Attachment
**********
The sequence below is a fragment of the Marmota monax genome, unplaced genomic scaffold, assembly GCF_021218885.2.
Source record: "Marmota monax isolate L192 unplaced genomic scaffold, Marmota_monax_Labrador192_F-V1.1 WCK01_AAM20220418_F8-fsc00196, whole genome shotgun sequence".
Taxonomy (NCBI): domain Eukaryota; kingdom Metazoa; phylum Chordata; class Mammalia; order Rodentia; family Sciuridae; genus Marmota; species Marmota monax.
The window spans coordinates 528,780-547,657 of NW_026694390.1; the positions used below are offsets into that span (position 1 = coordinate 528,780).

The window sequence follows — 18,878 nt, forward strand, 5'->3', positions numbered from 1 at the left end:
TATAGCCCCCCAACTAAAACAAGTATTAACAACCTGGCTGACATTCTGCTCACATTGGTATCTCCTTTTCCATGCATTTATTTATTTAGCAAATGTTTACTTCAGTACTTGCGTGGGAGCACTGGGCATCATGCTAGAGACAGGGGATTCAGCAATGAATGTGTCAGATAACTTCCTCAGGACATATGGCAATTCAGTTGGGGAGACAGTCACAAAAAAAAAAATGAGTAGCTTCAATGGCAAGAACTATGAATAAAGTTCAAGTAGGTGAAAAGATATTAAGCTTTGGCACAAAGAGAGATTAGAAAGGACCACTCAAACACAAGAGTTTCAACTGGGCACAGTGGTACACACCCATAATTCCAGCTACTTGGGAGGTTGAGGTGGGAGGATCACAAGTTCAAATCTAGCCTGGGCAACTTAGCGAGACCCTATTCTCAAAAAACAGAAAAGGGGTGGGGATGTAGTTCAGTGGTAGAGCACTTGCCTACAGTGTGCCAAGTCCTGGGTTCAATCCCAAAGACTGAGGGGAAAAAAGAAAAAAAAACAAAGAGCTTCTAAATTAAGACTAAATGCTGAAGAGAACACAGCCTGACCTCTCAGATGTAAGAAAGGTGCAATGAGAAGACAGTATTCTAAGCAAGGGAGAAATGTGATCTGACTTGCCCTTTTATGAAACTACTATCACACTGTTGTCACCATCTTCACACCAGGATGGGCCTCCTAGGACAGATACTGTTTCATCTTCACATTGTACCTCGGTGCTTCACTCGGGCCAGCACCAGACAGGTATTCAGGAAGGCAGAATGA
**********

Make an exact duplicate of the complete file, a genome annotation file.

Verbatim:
The sequence below is a fragment of the Marmota monax genome, unplaced genomic scaffold, assembly GCF_021218885.2.
Source record: "Marmota monax isolate L192 unplaced genomic scaffold, Marmota_monax_Labrador192_F-V1.1 WCK01_AAM20220418_F8-fsc00196, whole genome shotgun sequence".
Taxonomy (NCBI): domain Eukaryota; kingdom Metazoa; phylum Chordata; class Mammalia; order Rodentia; family Sciuridae; genus Marmota; species Marmota monax.
The window spans coordinates 528,780-547,657 of NW_026694390.1; the positions used below are offsets into that span (position 1 = coordinate 528,780).

The window sequence follows — 18,878 nt, forward strand, 5'->3', positions numbered from 1 at the left end:
TATAGCCCCCCAACTAAAACAAGTATTAACAACCTGGCTGACATTCTGCTCACATTGGTATCTCCTTTTCCATGCATTTATTTATTTAGCAAATGTTTACTTCAGTACTTGCGTGGGAGCACTGGGCATCATGCTAGAGACAGGGGATTCAGCAATGAATGTGTCAGATAACTTCCTCAGGACATATGGCAATTCAGTTGGGGAGACAGTCACAAAAAAAAAAATGAGTAGCTTCAATGGCAAGAACTATGAATAAAGTTCAAGTAGGTGAAAAGATATTAAGCTTTGGCACAAAGAGAGATTAGAAAGGACCACTCAAACACAAGAGTTTCAACTGGGCACAGTGGTACACACCCATAATTCCAGCTACTTGGGAGGTTGAGGTGGGAGGATCACAAGTTCAAATCTAGCCTGGGCAACTTAGCGAGACCCTATTCTCAAAAAACAGAAAAGGGGTGGGGATGTAGTTCAGTGGTAGAGCACTTGCCTACAGTGTGCCAAGTCCTGGGTTCAATCCCAAAGACTGAGGGGAAAAAAGAAAAAAAAACAAAGAGCTTCTAAATTAAGACTAAATGCTGAAGAGAACACAGCCTGACCTCTCAGATGTAAGAAAGGTGCAATGAGAAGACAGTATTCTAAGCAAGGGAGAAATGTGATCTGACTTGCCCTTTTATGAAACTACTATCACACTGTTGTCACCATCTTCACACCAGGATGGGCCTCCTAGGACAGATACTGTTTCATCTTCACATTGTACCTCGGTGCTTCACTCGGGCCAGCACCAGACAGGTATTCAGGAAGGCAGAATGA